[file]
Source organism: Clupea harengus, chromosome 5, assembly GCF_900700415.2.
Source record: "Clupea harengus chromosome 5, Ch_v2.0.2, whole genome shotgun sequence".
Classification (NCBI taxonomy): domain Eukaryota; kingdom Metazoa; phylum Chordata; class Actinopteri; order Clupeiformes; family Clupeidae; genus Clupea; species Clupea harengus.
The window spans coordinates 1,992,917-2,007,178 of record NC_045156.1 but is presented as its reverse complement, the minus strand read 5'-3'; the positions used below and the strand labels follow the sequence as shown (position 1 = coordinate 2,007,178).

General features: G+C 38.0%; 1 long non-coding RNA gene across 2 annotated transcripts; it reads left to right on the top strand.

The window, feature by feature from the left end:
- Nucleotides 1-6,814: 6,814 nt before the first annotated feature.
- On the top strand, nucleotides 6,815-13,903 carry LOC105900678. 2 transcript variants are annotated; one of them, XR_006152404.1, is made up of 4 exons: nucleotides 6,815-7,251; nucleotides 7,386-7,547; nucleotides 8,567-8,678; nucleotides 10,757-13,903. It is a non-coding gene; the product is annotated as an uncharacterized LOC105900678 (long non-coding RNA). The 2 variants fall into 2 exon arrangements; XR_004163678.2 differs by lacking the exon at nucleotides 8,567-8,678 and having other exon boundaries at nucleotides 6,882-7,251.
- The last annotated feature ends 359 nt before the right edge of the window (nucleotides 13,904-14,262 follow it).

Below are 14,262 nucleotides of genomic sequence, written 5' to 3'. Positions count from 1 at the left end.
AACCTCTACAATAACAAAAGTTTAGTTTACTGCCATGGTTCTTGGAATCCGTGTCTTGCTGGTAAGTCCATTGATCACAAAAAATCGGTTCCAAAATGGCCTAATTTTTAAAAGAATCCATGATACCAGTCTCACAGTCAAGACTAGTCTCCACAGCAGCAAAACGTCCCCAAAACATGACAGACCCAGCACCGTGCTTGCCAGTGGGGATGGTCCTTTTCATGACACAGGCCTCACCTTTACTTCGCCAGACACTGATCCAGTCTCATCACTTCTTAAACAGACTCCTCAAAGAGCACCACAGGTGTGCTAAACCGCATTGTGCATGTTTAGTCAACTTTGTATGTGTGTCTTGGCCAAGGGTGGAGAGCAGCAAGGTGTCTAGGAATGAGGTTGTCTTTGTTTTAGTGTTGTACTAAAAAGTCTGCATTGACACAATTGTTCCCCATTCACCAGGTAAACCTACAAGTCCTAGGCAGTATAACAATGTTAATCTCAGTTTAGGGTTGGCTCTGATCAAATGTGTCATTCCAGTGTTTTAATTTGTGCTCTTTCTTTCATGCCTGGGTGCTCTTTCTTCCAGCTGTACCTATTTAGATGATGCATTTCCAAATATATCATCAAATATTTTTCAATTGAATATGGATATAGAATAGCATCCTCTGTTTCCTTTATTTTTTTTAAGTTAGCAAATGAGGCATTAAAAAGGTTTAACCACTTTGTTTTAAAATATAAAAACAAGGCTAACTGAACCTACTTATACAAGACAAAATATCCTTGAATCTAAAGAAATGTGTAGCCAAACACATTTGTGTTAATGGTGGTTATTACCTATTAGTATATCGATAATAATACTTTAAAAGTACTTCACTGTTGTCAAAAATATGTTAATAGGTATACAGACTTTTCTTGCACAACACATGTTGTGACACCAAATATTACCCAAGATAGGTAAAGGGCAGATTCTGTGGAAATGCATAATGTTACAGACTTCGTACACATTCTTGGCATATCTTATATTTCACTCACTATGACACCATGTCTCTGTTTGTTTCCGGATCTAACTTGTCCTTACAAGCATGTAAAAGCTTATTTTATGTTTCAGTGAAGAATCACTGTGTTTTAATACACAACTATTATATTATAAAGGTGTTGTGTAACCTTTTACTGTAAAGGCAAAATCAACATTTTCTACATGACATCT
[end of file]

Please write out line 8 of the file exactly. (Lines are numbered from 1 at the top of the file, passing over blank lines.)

- On the top strand, nucleotides 6,815-13,903 carry LOC105900678. 2 transcript variants are annotated; one of them, XR_006152404.1, is made up of 4 exons: nucleotides 6,815-7,251; nucleotides 7,386-7,547; nucleotides 8,567-8,678; nucleotides 10,757-13,903. It is a non-coding gene; the product is annotated as an uncharacterized LOC105900678 (long non-coding RNA). The 2 variants fall into 2 exon arrangements; XR_004163678.2 differs by lacking the exon at nucleotides 8,567-8,678 and having other exon boundaries at nucleotides 6,882-7,251.